In today’s world of ever expanding data sources, we are constantly being faced with the question of proportionality. We are seeing requests that ask for such wide ranges such as “all Facebook and other social media postings” in Scott v United Postal Service (M.D. La. Dec 27, 2016). The courts have recently taken a stance on shutting down these requests without proper justification based on Rule 26(b)(1).
In this personal injury suit, the defendant, USPS, and the plaintiff, Scott, got into an e-discovery argument over the production of the plaintiff’s social media data. In most personal personal injury suits, the defendants want to know if the plaintiff’s personal injury claim is valid based on her physical activity following the accident. This would usually be easily identified by a particular time frame or date range.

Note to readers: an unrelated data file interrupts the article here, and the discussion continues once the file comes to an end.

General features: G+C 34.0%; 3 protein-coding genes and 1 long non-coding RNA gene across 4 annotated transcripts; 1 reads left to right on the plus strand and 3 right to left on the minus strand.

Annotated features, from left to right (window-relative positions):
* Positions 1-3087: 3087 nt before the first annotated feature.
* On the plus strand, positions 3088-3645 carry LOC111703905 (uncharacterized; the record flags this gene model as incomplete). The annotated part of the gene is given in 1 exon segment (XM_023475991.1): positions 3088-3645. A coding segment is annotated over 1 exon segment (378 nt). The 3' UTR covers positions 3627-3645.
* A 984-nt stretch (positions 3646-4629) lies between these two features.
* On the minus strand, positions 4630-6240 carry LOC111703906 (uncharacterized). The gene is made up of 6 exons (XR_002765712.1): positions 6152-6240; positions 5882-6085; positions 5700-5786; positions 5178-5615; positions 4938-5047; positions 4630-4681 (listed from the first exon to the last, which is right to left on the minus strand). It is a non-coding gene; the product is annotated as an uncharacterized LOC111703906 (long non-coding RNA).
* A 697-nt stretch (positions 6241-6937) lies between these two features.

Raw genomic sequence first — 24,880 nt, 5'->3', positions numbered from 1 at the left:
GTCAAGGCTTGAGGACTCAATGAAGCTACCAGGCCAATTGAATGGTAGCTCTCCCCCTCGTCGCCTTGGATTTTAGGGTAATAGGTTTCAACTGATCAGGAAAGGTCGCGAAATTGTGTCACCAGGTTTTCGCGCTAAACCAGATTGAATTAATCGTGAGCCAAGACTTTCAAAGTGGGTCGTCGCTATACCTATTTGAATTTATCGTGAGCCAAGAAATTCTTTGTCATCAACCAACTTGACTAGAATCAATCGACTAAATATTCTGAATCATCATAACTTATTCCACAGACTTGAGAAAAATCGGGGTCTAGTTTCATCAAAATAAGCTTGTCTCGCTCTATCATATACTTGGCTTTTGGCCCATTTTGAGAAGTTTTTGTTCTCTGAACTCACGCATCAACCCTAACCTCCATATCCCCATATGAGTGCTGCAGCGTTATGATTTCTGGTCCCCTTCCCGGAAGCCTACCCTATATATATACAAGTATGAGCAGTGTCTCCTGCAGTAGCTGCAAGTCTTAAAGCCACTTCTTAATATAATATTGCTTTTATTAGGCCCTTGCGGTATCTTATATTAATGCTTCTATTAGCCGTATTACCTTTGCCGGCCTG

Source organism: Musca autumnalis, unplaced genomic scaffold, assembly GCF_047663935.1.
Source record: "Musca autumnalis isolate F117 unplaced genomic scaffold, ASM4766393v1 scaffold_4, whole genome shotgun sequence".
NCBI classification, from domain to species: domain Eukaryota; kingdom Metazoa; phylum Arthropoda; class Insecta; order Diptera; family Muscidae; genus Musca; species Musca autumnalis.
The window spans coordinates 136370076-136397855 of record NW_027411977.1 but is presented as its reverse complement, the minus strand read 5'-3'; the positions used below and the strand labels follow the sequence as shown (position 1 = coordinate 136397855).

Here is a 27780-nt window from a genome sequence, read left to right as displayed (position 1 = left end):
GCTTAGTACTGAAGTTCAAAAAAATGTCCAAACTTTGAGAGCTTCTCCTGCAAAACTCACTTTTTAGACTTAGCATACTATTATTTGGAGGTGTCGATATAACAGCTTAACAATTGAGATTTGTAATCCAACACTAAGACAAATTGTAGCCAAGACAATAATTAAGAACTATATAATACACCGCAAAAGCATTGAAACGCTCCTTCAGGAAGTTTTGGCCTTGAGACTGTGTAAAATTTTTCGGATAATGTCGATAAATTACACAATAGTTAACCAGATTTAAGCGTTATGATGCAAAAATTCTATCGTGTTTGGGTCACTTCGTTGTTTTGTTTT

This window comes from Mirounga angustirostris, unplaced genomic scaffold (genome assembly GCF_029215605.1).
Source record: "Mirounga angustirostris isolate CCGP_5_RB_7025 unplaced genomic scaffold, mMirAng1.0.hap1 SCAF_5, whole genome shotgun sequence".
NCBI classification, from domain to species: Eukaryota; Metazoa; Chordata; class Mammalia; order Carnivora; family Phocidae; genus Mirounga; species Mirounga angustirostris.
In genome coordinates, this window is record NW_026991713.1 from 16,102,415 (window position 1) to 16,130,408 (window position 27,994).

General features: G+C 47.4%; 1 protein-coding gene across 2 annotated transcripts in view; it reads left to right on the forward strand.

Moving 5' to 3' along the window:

The defendant request of the plaintiff to provide and identify an extensive amount of social media data including “all postings related to any type of physical or athletic activities…on all social media websites.” Additionally, the plaintiff contended that the defendant waived their right to object based on their failure to respond to their discovery requests in a timely fashion.
The plaintiff acknowledged that social media content is discoverable, but argues that the defendant’s request is “overly broad because it will require the production of a significant amount of irrelevant information.”